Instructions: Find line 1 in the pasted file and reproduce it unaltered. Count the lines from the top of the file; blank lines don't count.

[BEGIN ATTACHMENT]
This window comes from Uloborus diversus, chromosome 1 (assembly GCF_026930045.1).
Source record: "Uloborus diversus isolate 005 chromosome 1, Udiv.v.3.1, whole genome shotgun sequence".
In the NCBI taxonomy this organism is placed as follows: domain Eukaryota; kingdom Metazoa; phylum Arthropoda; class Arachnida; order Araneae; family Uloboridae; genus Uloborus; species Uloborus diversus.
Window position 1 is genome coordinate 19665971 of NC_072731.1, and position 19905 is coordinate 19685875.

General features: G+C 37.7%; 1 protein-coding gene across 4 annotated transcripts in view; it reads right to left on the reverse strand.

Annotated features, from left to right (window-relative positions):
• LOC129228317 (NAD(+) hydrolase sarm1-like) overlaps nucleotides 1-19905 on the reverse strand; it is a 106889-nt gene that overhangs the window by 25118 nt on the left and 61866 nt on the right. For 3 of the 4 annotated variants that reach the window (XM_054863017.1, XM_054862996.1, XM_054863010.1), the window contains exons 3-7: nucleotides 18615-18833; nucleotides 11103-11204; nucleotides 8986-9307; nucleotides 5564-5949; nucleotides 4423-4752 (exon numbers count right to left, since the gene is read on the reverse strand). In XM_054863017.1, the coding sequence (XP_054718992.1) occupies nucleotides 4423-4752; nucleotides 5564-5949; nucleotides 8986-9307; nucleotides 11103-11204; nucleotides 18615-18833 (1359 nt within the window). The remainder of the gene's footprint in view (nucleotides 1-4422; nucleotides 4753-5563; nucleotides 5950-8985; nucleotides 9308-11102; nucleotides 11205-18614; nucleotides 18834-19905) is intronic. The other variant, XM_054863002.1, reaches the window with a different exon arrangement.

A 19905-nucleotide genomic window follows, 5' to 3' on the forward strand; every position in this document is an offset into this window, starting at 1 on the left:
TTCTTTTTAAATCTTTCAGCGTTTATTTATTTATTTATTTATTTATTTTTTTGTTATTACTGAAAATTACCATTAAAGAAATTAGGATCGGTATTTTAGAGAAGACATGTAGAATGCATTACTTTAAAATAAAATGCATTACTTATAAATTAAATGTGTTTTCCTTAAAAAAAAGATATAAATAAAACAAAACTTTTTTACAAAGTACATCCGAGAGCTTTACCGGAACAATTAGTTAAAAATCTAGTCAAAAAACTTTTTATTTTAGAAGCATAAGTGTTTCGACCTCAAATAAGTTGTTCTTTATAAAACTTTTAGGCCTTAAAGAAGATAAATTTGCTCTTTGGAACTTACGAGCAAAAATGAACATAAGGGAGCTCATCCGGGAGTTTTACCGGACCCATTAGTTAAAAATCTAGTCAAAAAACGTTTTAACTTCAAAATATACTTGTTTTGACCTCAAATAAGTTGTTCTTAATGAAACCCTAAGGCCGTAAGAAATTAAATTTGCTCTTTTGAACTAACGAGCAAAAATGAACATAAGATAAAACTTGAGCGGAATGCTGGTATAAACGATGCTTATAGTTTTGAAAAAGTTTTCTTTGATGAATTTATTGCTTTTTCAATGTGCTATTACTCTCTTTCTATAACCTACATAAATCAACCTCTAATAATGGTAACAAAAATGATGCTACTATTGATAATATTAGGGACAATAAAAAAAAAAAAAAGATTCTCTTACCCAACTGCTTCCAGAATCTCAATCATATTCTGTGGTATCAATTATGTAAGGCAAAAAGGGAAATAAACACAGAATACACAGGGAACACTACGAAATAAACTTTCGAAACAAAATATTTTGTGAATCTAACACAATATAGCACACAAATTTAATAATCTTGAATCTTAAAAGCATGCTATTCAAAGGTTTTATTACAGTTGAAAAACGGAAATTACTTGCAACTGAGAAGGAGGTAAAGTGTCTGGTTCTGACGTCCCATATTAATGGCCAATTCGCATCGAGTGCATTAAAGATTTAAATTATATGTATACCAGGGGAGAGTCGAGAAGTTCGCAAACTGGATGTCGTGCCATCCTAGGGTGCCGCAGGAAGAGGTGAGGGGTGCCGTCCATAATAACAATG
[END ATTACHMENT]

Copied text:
This window comes from Uloborus diversus, chromosome 1 (assembly GCF_026930045.1).